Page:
It should be noted, though, that letting Big Tech regulate their platforms’ content themselves may be problematic in terms of freedom of expression and censorship since the web giants’ hegemony looms so large. For this reason, some countries have independent bodies in charge of overseeing both the activities of traditional media as well as ensuring that information is checked and users are protected on these online platforms.


  • Sensing the urgency of the matter, many countries have also acted, often taking the legislative path, to live up to their role in monitoring and ensuring the reliability of the information that flows within their borders. However, caution is required so that any measures enacted to limit disinformation and bolster methods of control do not, paradoxically, also limit the media’s and people’s freedom of expression, which would hinder the work of journalists.
  • It is also possible to prepare the public to confront the rising amount of false information, manipulated images, and increasing, rapid spread of conspiracy theories. Campaigns such as teaching critical media and information literacy seek to encourage the public to protect themselves against these manipulations by arming them with knowledge and teaching them to think critically and for themselves.
  • Finally, awareness can also be raised among traditional media. A new kind of journalistic activity has emerged recently in certain countries as well as at a more international scale to mitigate the risks of disinformation: fact checking.




Origins and definition


With the rise in false information and doctored videos and images, especially on the internet, journalistic methods of handling and verifying information have become so vital that many media outlets have recently developed specialised fact-checking websites.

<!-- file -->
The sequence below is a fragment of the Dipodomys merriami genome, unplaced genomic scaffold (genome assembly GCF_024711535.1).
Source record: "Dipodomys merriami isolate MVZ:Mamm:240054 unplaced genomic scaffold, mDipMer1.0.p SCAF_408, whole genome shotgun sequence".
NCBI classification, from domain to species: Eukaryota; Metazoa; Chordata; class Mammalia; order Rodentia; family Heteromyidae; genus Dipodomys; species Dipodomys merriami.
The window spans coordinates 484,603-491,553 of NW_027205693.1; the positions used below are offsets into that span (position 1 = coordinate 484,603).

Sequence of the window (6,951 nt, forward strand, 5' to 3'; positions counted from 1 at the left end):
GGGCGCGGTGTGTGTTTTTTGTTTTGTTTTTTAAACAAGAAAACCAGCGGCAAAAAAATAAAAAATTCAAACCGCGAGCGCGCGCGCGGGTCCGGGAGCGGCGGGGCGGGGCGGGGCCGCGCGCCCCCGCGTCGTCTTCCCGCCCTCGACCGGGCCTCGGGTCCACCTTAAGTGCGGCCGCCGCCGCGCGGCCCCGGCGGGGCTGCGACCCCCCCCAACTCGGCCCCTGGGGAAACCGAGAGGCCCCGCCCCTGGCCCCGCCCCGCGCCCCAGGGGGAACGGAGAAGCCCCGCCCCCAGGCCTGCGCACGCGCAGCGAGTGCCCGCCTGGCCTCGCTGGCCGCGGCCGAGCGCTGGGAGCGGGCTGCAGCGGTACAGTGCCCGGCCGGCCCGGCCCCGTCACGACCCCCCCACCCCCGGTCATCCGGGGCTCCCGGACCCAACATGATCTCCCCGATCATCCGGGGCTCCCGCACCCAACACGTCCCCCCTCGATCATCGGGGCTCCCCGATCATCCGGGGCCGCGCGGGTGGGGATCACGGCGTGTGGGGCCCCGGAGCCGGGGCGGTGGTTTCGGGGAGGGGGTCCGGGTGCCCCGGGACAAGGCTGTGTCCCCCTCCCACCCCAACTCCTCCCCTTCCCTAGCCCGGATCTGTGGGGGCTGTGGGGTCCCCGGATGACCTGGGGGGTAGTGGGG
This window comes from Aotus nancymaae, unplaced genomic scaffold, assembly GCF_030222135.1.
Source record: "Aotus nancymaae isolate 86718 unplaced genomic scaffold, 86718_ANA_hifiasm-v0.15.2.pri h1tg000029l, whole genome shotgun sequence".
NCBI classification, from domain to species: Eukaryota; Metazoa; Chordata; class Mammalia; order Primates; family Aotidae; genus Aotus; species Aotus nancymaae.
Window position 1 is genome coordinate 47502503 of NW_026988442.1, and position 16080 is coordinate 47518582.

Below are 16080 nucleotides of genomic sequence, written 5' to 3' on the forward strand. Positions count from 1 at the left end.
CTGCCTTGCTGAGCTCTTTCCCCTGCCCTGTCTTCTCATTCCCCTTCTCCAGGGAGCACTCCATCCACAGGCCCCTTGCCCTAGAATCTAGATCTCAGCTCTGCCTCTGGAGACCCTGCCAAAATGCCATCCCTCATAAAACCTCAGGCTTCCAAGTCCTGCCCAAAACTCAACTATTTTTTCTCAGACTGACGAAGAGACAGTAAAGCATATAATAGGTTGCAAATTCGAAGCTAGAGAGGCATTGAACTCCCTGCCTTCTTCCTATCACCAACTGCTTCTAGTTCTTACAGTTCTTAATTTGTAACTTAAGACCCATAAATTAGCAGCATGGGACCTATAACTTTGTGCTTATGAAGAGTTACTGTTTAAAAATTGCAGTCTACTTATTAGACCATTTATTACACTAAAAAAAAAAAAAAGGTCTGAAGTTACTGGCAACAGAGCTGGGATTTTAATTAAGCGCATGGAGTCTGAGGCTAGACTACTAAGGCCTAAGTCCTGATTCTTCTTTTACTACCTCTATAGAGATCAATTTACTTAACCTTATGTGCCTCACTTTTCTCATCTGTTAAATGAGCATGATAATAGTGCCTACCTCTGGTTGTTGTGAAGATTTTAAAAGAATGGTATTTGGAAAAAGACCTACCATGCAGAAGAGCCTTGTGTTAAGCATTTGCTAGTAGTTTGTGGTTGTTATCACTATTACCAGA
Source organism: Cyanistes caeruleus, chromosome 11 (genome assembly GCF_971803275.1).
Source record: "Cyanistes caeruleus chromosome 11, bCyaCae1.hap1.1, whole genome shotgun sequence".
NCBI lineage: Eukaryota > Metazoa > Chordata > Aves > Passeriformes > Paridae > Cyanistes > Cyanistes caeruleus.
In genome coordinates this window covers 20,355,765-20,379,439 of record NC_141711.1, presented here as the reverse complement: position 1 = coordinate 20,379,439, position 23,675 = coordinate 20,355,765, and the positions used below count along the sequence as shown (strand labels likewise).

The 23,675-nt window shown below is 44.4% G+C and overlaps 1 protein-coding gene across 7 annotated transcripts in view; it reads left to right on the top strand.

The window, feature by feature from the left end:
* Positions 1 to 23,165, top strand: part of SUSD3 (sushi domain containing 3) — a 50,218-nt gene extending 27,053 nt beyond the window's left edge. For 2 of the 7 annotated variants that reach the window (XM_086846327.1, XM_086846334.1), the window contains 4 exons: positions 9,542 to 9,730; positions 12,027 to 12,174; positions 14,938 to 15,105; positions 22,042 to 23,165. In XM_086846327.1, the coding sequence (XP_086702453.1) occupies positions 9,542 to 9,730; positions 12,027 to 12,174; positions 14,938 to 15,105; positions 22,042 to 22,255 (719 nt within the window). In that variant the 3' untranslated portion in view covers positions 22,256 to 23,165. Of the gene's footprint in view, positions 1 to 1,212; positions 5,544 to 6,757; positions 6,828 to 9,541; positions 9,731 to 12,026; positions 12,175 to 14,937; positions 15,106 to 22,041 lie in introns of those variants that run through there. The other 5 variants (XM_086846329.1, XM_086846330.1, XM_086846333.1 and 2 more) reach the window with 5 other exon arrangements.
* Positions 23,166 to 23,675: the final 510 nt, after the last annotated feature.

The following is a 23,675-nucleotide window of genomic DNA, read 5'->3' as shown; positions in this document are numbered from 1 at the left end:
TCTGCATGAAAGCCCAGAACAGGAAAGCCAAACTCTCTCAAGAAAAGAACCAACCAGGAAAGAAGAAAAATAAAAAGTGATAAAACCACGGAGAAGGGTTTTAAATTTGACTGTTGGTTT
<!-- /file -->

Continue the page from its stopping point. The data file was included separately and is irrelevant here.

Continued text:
This new journalistic activity originally consisted of systematically verifying politicians’ statements and elements of public debate – such as figures or legislative content. However, as fake news has increased and with it the dangers of disinformation, fact checking today has come to mean quickly ascertaining the truth in a fact, image, or rumour and, more broadly, in any type of information that circulates online.


The limits of fact checking

Although fact checking is a useful tool for verifying information, it must not become an immutable declaration of truth. Indeed, some questions cannot be resolved by simply checking facts, as is the case with issues of politics, opinion, or morality. As its name states, fact checking is about staying factual and checking specific facts.


Moreover, the methods of verifying information may sometimes be incomplete or dependent on other bodies. For example, a fact-checking website looking to determine how many people attended a demonstration would have to trust the numbers released by either the authorities or the organisers of the demonstration, which will almost certainly lead to huge disparities.


Therefore, caution and critical thinking should be encouraged here as well to determine when to trust a fact-checking website and when an issue should be examined more objectively.